In a major development, Bionic Vision Australia researchers have successfully performed the first implantation of an early prototype bionic eye with 24 electrodes.
Ms Dianne Ashworth has profound vision loss due to retinitis pigmentosa, an inherited condition. She has now received what she calls a 'pre-bionic eye' implant that enables her to experience some vision. A passionate technology fan, Ms Ashworth was motivated to make a contribution to the bionic eye research program.
After years of hard work and planning, Ms Ashworth's implant was switched on last month at the Bionics Institute, while researchers held their breaths in the next room, observing via video link.
''I didn't know what to expect, but all of a sudden, I could see a little flash…it was amazing. Every time there was stimulation there was a different shape that appeared in front of my eye,'' Ms Ashworth said.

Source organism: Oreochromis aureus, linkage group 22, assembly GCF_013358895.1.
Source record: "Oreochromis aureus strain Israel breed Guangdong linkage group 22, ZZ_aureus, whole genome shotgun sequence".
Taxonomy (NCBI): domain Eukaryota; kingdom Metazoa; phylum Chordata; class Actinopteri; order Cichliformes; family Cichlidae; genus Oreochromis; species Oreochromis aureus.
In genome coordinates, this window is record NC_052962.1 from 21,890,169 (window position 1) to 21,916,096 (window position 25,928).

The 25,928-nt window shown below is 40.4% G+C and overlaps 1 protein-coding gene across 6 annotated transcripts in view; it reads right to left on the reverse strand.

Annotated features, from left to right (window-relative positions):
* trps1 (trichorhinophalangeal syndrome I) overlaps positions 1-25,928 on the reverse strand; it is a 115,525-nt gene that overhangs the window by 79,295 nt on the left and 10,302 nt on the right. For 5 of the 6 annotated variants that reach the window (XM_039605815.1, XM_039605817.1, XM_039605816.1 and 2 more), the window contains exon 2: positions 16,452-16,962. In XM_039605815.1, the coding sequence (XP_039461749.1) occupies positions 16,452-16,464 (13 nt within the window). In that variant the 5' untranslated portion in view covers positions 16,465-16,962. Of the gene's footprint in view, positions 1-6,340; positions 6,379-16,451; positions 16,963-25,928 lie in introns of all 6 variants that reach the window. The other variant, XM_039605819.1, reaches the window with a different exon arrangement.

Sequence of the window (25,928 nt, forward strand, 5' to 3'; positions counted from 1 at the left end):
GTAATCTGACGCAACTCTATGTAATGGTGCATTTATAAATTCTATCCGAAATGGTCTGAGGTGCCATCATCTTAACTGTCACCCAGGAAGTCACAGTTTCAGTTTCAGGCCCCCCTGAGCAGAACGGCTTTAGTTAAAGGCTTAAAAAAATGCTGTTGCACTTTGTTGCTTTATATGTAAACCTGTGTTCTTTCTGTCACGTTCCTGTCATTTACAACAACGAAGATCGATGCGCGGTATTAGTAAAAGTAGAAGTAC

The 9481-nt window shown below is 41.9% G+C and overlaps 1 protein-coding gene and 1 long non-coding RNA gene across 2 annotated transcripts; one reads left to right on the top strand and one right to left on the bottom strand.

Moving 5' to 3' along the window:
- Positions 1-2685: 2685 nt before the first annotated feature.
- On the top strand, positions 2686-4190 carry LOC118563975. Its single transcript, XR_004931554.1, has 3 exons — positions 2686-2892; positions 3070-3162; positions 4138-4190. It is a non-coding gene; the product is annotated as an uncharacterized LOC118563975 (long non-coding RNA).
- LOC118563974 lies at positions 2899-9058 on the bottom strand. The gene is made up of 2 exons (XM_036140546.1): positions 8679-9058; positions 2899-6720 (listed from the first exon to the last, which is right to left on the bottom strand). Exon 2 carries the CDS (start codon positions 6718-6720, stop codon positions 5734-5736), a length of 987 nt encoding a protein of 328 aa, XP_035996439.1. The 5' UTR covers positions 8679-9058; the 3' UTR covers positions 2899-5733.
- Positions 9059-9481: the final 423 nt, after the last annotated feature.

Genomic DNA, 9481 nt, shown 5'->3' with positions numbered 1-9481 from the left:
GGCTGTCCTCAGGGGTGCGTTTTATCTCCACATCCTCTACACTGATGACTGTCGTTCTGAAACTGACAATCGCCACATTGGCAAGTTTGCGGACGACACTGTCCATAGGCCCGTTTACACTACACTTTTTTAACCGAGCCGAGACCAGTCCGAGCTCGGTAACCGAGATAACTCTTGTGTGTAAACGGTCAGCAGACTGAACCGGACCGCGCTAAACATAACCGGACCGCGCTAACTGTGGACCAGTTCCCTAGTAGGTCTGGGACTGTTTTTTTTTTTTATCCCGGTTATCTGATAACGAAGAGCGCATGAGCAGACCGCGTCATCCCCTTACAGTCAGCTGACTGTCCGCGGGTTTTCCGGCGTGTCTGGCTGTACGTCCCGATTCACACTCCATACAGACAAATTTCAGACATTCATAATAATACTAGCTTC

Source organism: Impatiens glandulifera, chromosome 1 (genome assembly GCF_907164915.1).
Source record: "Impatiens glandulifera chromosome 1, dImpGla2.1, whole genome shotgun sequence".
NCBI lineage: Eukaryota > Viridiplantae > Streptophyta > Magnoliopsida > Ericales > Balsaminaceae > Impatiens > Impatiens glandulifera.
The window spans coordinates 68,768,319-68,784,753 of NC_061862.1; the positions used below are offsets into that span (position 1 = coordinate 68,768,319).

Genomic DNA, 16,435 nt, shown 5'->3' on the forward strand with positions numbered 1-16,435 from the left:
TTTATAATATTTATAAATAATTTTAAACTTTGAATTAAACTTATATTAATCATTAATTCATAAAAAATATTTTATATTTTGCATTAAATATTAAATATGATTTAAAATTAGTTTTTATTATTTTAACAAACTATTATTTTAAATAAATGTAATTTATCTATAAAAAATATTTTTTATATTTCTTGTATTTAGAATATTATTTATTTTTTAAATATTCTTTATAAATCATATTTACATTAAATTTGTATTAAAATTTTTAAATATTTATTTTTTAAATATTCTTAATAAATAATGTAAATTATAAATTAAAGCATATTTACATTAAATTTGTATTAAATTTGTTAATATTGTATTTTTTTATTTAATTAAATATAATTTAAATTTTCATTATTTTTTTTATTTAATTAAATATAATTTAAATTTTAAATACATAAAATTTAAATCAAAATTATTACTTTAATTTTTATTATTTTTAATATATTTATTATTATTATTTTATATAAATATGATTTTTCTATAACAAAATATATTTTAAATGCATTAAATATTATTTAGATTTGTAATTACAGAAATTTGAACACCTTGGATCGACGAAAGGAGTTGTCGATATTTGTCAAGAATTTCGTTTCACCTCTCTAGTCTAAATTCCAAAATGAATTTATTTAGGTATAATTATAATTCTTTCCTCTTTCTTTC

Professor Emeritus David Penington AC, Chairman of Bionic Vision Australia said: ''These results have fulfilled our best expectations, giving us confidence that with further development we can achieve useful vision. Much still needs to be done in using the current implant to 'build' images for Ms Ashworth. The next big step will be when we commence implants of the full devices.''
Professor Anthony Burkitt, Director of Bionic Vision Australia said: ''This outcome is a strong example of what a multi-disciplinary research team can achieve. Funding from the Australian Government was critical in reaching this important milestone. The Bionics Institute and the surgeons at the Centre for Eye Research Australia played a critical role in reaching this point.''